October 27, 2010
An increasing number of emissions trading initiatives are being developed throughout the Asia-Pacific region. Each follows the domestic priorities and international policy of the country concerned. Some are carbon markets along
familiar lines, others are focused on energy savings, and are grappling with intensity, rather than absolute, targets and different levels of engagement with international markets. This stream of workshops will address what will
their scope and role be, and how will they fit with the UN market and the global market of the future.
While the demand for emissions-reduction projects continues to grow in Asia, and the CDM remains the market leader, problems over CDM governance and administration are matters of growing concern to the market. The CDM
reform agenda needs to respond to the concerns of Asian developers and investors. But with eyes focused on non-CDM demand from the US, and perhaps other buyers following a US lead, project promoters may need to have
an eye to new methodologies and governance regimes. What threats and opportunities does the expansion of the international offset system provide for Asia?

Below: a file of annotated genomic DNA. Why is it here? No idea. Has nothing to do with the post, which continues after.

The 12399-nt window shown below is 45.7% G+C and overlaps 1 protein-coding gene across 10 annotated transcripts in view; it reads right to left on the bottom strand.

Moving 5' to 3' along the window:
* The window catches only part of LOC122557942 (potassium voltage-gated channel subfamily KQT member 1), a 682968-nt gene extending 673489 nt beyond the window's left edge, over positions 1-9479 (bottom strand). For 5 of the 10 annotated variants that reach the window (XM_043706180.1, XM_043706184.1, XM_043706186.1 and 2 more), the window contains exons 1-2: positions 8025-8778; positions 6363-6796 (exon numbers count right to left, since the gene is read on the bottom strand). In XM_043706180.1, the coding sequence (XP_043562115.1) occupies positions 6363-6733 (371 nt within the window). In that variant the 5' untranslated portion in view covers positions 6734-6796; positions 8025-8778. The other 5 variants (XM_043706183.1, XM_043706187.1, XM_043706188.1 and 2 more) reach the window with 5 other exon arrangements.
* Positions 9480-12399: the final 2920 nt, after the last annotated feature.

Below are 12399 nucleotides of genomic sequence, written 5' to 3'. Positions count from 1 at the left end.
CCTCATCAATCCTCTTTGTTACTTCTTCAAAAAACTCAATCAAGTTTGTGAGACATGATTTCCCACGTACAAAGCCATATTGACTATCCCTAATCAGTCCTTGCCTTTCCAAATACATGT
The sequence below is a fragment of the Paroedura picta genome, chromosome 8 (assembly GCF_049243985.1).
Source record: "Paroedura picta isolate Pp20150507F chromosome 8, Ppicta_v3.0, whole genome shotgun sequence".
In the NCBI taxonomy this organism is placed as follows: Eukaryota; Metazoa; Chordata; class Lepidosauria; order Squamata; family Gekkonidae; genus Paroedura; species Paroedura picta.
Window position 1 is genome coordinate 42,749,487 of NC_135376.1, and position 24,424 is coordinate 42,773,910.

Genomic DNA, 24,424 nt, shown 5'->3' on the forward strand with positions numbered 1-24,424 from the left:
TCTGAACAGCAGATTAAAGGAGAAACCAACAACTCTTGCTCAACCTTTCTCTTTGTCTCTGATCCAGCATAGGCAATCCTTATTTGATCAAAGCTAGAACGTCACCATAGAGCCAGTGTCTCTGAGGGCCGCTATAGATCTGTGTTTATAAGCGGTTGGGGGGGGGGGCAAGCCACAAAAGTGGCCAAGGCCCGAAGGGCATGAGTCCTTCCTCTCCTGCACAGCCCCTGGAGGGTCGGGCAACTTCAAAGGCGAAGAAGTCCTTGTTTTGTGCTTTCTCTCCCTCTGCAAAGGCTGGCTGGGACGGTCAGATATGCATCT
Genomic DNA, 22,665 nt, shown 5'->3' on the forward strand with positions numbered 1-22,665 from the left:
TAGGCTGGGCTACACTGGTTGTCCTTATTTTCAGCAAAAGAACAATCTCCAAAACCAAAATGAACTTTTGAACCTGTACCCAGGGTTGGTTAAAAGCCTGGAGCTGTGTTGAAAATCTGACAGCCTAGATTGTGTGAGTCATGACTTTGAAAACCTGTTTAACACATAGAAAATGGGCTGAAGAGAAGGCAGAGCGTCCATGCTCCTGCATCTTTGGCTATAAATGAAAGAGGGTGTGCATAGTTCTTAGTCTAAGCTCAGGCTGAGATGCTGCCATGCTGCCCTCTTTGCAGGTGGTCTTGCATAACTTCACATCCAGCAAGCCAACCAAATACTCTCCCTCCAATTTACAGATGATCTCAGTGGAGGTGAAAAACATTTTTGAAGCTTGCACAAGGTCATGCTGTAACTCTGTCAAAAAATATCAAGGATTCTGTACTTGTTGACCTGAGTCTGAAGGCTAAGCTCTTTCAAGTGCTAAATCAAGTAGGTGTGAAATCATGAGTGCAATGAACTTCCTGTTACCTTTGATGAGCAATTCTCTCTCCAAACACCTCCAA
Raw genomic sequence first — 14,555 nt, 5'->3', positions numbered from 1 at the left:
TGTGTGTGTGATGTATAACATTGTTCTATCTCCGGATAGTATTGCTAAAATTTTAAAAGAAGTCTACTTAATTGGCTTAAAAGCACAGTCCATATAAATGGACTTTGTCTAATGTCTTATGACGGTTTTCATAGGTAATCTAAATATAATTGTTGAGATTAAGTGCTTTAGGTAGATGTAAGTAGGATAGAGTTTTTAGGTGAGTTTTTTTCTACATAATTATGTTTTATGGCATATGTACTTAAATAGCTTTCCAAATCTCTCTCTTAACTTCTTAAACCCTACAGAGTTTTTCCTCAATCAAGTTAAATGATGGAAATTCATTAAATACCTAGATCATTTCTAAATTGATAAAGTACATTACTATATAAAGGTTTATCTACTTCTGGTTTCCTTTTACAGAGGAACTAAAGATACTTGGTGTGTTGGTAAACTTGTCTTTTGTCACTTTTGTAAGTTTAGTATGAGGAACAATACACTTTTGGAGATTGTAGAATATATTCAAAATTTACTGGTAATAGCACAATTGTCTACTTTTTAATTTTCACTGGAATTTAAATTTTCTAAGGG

The gap between the size of low-carbon investment needs in Asia and any plausible size of a CDM market, even expanded by greater use of programmatic methodologies, grows wider with every new report published.
Since the Copenhagen Accord there has been a greater urgency about quantifying and providing funding from developed countries to help with the enormous financing task. But much more is still expected from the private sector
with little clarity about new mechanisms or incentives. What is needed from an Asian perspective, to meet the needs of Governments, private companies and investors? What is required of host country Governments? What will it
take to tap bond and insurance markets, and how can instruments that appeal to them be blended with public sector funding – from Governments and international financial institutions – and with the carbon market?